PARSHAS P'KUDEI

#4

We know that one is to learn Torah, mishnoh, and gemara daily. This is the reason for the chapter of "Eizehu m'komon," Z'vochim chapter 5, being inserted in our daily morning prayers, to serve as the mishnoh component. The reason for this particular chapter being chosen is that it is the only chapter of mishnoh in the whole Talmud which does not contain a disagreement in its text. The Beis Yoseif in his commentary on the Tur Shulchan Oruch O.Ch. #50 says in the name of the RA"H on the gemara Brochos 32a that the reason there is no argument in this chapter is because the teaching of the matters discussed in this chapter were preserved with much care and the text of Moshe's words were transmitted accurately from generation to generation. The GR"A says that this is the reason the word KLO'IM is used although the mishnoh discusses matters pertaining to the Beis Hamikdosh. In the time of Moshe the fence around the courtyard was made of curtains, not a stone wall, and the sages of the mishnoh wanted to preserve Moshe's words exactly as he said them.

(Please note that there are disagreements with the words of the mishnoh, but they are not in the text of the mishnoh of this chapter itself. An example is the deadline for eating the Korban Pesach. This seems to go against the words of the RA"H since if there was a tradition that the text of this chapter is the lesson taught by Moshe verbatim, how could anyone disagree. See the Ritv"o on the gemara Avodoh Zoroh 19b for further clarification.)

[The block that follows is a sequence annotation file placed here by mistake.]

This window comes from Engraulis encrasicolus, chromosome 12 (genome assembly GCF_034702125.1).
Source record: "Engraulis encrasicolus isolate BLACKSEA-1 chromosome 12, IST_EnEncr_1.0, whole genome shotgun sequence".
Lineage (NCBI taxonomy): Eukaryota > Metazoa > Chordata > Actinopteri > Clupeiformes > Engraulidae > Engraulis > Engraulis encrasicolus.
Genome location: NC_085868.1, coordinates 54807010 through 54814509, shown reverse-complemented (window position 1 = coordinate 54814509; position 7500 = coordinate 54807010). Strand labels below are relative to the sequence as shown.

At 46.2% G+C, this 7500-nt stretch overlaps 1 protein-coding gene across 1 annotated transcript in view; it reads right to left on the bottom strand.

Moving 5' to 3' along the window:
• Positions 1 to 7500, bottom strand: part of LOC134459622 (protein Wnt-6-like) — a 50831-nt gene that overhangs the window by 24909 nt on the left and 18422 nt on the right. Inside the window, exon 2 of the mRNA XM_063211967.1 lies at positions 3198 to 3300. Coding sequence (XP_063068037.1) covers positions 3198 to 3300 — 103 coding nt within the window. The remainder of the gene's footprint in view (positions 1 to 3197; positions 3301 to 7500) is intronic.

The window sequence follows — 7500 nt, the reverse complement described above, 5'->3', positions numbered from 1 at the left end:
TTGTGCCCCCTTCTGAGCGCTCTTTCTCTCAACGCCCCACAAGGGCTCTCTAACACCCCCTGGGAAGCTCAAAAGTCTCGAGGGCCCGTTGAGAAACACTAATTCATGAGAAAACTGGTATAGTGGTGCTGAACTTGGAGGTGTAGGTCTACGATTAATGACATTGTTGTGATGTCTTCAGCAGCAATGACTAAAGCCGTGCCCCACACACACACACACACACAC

I have a difficulty with the mishnoh Makos 3:3 which says that one incurs lashes if he eats sacrifices which have the status of Kodoshei Kodoshim outside the KLO'IM. Why is the word KLO'IM used instead of "chomas ho'Azoroh?" Perhaps it is because the next case of the mishnoh is eating Kodoshim Kalim and Maa'seir Sheini outside the CHOMOH, so the mishnoh wanted to use different terms to differentiate between the locations. However, the mishnoh had the option of saying "chomas ho'Azoroh" and "chomas ho'ir."

#5

1) The Ramban answers that since some of the sacrifices processed on this exterior altar have the status of "kodo'shei kodoshim" the appellation carries over to this altar.

2) Alternatively, he offers that it received this title because the altar sanctifies all that comes into contact with it, and this power gives it this title, as we find "V'hoyoh hamizbei'ach 'kodesh kodoshim' kol hano'gei'a bamizbei'ach yikdosh" (Shmos 29:37).

3) Perhaps another explanation can be offered. We find that Kohanim are called "kodesh kodoshim" in Divrei Ha'yomim 1:23:13, "Va'yibo'deil Aharon l'hakdisho KODESH KODOSHIM hu uvonov ad olom." Perhaps because the Kohanim who are "kodesh kodoshim" ascend upon the outer altar it is called "kodesh kodoshim," just as some commentators say that it is called "mizbach ho'oloh" because the "oloh" sacrifice is the most common one to be processed on it, as mentioned earlier in this verse.